Harris disputes that the agency is not qualified to price such transactions, and said that MIFA is simply trying to broaden its impact on businesses in the state. He said he is confident that the people within the agency know the market well enough to handle the transactions.
"We think that a direct-placement program is possible for the agency," Harris said. "I feel, and the board agrees, that a shortage of working capital in the marketplace now makes our role in the state more important."
Under previous executive directors, MIFA did complete a number of private placements using certain mutual funds. That ended in the early 1990s because senior management at the time said the agency did not have proper market intelligence.
None of the MIFA employees interviewed for this report agreed to be named, and Harris attributed their grumbling to the normal adjustment process associated with a change in leadership. In fact, some sources said MIFA was in need of a shakeup and Harris' appointment has been productive.
Robert Beal, chairman of the agency's board of directors, said that "after six months it appears that everyone is comfortable with Burr."
And Harris said he finds it "somewhat surprising to me that there have been these complaints. We are continuing to move in a straightforward manner and are planning to further expand what we are doing for the state."
Harris, 55, was a partner at the Boston law firm of Bingham, Dana & Gould, where he focused on banking law with the Bank of Boston as his largest client. He retired before Weld chose him to run MIFA.
Some state sources speculated that Harris got the job because he supported Weld during the governor's 1990 campaign, but others said there was nothing political about the decision.
"This was simply a case of the administration needing someone relatively quickly to fill the hole," said a former member of the MIFA staff. "They did not pay attention to this choice and the people that work there are suffering because of it."
Harris' inexperience in municipal finance also led to some unusual assignments, several sources said.
For example, Harris recently ordered staff members to investigate whether legal opinions were really needed for all of the agency's financings.
The agency's legal team has been another source of controversy.
For the past several years, MIFA has used the Boston law firm of Gadsby & Hannah for many of its larger financings. But since Harris was named executive director, all of MIFA's law work has gone to the firms Palmer & Dodge and Ropes & Gray.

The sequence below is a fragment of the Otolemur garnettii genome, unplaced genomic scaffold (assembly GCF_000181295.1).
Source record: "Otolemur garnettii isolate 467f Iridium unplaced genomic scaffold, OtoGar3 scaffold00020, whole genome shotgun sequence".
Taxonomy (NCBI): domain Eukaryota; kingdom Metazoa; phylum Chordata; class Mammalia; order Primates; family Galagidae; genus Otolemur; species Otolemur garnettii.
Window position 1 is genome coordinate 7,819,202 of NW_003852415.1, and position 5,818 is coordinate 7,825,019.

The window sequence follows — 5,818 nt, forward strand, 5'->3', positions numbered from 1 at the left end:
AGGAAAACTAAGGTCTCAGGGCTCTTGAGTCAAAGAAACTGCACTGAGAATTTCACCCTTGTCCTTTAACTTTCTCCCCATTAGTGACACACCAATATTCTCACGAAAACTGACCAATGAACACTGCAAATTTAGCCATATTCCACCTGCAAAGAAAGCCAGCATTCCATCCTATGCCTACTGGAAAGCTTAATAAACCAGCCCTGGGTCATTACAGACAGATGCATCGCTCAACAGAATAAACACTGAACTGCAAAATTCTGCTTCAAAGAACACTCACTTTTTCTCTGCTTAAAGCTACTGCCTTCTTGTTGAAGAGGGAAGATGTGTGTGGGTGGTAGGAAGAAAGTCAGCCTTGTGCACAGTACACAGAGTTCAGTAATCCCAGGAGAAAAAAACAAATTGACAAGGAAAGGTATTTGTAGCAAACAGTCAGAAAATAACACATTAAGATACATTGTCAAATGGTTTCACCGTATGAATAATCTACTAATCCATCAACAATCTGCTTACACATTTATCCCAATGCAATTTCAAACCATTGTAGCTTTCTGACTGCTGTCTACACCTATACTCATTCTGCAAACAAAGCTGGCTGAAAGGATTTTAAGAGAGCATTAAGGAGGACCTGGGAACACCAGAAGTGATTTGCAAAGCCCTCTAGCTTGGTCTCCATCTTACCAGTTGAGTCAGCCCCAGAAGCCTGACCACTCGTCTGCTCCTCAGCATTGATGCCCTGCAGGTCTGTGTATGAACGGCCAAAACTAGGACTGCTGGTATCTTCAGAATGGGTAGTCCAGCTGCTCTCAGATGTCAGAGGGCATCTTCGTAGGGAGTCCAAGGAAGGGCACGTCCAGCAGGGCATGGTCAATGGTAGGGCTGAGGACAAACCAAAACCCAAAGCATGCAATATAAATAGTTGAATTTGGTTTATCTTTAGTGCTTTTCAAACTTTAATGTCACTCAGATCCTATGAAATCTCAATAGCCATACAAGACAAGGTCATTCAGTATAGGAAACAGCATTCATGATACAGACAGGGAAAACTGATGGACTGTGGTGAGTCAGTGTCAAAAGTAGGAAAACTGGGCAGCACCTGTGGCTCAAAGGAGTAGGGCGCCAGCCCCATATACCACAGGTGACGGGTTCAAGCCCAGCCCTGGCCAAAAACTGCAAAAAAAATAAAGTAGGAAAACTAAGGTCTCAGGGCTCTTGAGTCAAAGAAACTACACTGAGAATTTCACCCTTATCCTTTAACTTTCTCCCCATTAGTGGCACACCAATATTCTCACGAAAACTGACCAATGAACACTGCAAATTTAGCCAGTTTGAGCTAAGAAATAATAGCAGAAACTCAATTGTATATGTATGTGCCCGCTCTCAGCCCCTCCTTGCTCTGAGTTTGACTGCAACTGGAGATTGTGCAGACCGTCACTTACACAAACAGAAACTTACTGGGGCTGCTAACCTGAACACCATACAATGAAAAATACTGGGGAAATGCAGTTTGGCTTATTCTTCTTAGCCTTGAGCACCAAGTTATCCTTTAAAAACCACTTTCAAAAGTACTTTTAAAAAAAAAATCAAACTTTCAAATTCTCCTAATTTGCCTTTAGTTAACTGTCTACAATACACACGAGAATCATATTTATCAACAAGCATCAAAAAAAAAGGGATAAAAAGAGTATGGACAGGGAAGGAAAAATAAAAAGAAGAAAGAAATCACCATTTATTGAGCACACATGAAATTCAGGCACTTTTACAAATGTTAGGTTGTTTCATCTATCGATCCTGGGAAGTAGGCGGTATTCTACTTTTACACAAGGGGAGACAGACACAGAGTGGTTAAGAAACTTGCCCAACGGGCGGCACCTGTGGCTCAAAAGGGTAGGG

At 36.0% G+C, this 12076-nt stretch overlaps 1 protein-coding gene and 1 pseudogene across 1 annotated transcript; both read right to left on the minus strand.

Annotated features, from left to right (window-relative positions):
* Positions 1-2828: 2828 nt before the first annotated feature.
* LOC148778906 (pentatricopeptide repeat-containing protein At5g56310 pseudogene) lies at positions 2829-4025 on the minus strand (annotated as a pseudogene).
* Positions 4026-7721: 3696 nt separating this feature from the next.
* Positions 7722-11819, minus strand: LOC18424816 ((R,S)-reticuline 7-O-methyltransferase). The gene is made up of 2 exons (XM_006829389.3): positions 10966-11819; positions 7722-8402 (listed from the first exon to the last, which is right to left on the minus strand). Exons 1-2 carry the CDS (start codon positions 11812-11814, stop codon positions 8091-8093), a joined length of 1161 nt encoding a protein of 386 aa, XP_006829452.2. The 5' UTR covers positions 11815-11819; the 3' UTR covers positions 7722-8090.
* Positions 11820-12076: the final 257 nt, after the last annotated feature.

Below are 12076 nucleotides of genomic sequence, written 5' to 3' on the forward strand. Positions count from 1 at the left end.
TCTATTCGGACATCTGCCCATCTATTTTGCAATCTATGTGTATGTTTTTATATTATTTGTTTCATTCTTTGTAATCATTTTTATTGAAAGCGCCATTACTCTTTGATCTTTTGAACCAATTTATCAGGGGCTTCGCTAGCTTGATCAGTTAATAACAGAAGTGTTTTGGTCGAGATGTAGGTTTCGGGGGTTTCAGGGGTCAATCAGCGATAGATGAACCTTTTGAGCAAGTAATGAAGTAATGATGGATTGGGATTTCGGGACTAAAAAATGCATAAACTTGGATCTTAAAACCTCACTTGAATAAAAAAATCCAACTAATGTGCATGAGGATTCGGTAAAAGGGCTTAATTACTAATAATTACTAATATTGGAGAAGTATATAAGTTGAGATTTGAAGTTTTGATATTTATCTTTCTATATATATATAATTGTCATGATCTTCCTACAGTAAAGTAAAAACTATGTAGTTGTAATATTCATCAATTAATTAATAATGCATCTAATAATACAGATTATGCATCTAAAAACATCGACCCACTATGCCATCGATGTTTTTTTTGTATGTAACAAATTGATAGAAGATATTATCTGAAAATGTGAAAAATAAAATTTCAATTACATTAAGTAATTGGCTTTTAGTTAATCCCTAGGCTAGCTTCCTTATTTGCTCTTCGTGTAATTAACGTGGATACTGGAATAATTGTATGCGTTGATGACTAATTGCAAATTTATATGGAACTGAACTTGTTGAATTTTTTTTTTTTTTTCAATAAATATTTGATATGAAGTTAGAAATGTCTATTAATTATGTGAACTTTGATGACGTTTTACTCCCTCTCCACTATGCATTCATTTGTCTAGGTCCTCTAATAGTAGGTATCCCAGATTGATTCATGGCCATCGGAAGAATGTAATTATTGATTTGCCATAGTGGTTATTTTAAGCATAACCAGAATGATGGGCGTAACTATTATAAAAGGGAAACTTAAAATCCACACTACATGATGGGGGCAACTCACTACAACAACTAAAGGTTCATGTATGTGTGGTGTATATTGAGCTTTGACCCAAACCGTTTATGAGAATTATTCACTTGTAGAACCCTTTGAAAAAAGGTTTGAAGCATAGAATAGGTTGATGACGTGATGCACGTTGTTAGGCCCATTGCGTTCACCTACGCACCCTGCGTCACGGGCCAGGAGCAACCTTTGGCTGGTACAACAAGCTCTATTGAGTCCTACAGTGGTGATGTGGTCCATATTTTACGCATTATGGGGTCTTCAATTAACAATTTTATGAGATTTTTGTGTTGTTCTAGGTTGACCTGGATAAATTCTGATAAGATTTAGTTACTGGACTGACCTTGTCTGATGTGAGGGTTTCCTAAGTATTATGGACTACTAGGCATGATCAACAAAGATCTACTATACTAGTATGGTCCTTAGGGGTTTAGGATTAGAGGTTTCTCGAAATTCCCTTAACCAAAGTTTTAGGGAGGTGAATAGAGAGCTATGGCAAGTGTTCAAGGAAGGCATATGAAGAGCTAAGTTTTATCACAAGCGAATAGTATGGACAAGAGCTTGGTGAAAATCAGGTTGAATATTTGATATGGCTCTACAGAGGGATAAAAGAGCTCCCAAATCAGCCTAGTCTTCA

Harris' daughter, Marjorie Harris Loeb, is an associate in her third year at Ropes & Gray. Harris said her position "had no bearing on my decision at all."
"These two firms had more depth than any of the others we looked at," he said. The change in law firms was also approved by the authority's board of directors, which Harris said was aware of his daughter's association with Ropes & Gray.
Sources familiar with the decision to name Harris to the MIFA post confirmed that Harris was not the first choice for the executive director's slot. But, according to one source, Harris had an interview with Weld and Lieut. Gov. A. Paul Cellucci in which Harris' knowledge of banking law impressed the governor. In that interview, Harris' plan to make MIFA a more international player struck the right chords with Weld and Cellucci. Since taking office, Weld has shown interest in investing state funds overseas.
One source familiar with the agency said that Weld, in the midst of a re-election campaign, cannot afford the negative publicity that would occur if Harris was removed.
"If they pull Harris out of there, Weld admits that he made a mistake, and that is something he cannot afford right now," the source said.
If he does anything, Weld will wait until after the November election, the source said, adding, "But the problem is, that by that time, a large portion of the staff will be gone."